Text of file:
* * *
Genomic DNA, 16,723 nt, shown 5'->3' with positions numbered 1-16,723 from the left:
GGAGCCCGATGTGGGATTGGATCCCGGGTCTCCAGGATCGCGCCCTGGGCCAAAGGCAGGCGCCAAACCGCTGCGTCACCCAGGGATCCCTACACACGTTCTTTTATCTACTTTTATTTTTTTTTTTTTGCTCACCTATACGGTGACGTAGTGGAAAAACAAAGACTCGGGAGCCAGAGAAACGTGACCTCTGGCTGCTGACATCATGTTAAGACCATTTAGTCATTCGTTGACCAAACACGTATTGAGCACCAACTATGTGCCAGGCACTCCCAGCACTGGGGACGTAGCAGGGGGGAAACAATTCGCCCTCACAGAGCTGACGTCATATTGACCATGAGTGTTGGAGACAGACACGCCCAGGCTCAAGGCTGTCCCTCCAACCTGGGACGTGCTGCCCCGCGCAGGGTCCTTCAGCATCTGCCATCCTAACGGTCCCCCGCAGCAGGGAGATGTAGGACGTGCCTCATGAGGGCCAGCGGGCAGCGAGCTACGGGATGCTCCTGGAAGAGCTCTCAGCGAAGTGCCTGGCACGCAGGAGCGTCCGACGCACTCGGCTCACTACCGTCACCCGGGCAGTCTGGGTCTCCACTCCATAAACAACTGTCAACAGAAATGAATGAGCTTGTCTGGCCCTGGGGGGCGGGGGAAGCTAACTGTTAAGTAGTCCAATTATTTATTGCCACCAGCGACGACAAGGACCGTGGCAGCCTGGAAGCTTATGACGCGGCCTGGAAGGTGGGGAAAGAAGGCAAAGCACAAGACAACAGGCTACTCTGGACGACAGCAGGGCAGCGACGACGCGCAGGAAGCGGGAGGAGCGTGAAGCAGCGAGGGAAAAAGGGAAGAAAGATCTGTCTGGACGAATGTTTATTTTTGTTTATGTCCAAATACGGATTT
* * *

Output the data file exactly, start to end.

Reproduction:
Genomic DNA, 16,723 nt, shown 5'->3' with positions numbered 1-16,723 from the left:
GGAGCCCGATGTGGGATTGGATCCCGGGTCTCCAGGATCGCGCCCTGGGCCAAAGGCAGGCGCCAAACCGCTGCGTCACCCAGGGATCCCTACACACGTTCTTTTATCTACTTTTATTTTTTTTTTTTTGCTCACCTATACGGTGACGTAGTGGAAAAACAAAGACTCGGGAGCCAGAGAAACGTGACCTCTGGCTGCTGACATCATGTTAAGACCATTTAGTCATTCGTTGACCAAACACGTATTGAGCACCAACTATGTGCCAGGCACTCCCAGCACTGGGGACGTAGCAGGGGGGAAACAATTCGCCCTCACAGAGCTGACGTCATATTGACCATGAGTGTTGGAGACAGACACGCCCAGGCTCAAGGCTGTCCCTCCAACCTGGGACGTGCTGCCCCGCGCAGGGTCCTTCAGCATCTGCCATCCTAACGGTCCCCCGCAGCAGGGAGATGTAGGACGTGCCTCATGAGGGCCAGCGGGCAGCGAGCTACGGGATGCTCCTGGAAGAGCTCTCAGCGAAGTGCCTGGCACGCAGGAGCGTCCGACGCACTCGGCTCACTACCGTCACCCGGGCAGTCTGGGTCTCCACTCCATAAACAACTGTCAACAGAAATGAATGAGCTTGTCTGGCCCTGGGGGGCGGGGGAAGCTAACTGTTAAGTAGTCCAATTATTTATTGCCACCAGCGACGACAAGGACCGTGGCAGCCTGGAAGCTTATGACGCGGCCTGGAAGGTGGGGAAAGAAGGCAAAGCACAAGACAACAGGCTACTCTGGACGACAGCAGGGCAGCGACGACGCGCAGGAAGCGGGAGGAGCGTGAAGCAGCGAGGGAAAAAGGGAAGAAAGATCTGTCTGGACGAATGTTTATTTTTGTTTATGTCCAAATACGGATTT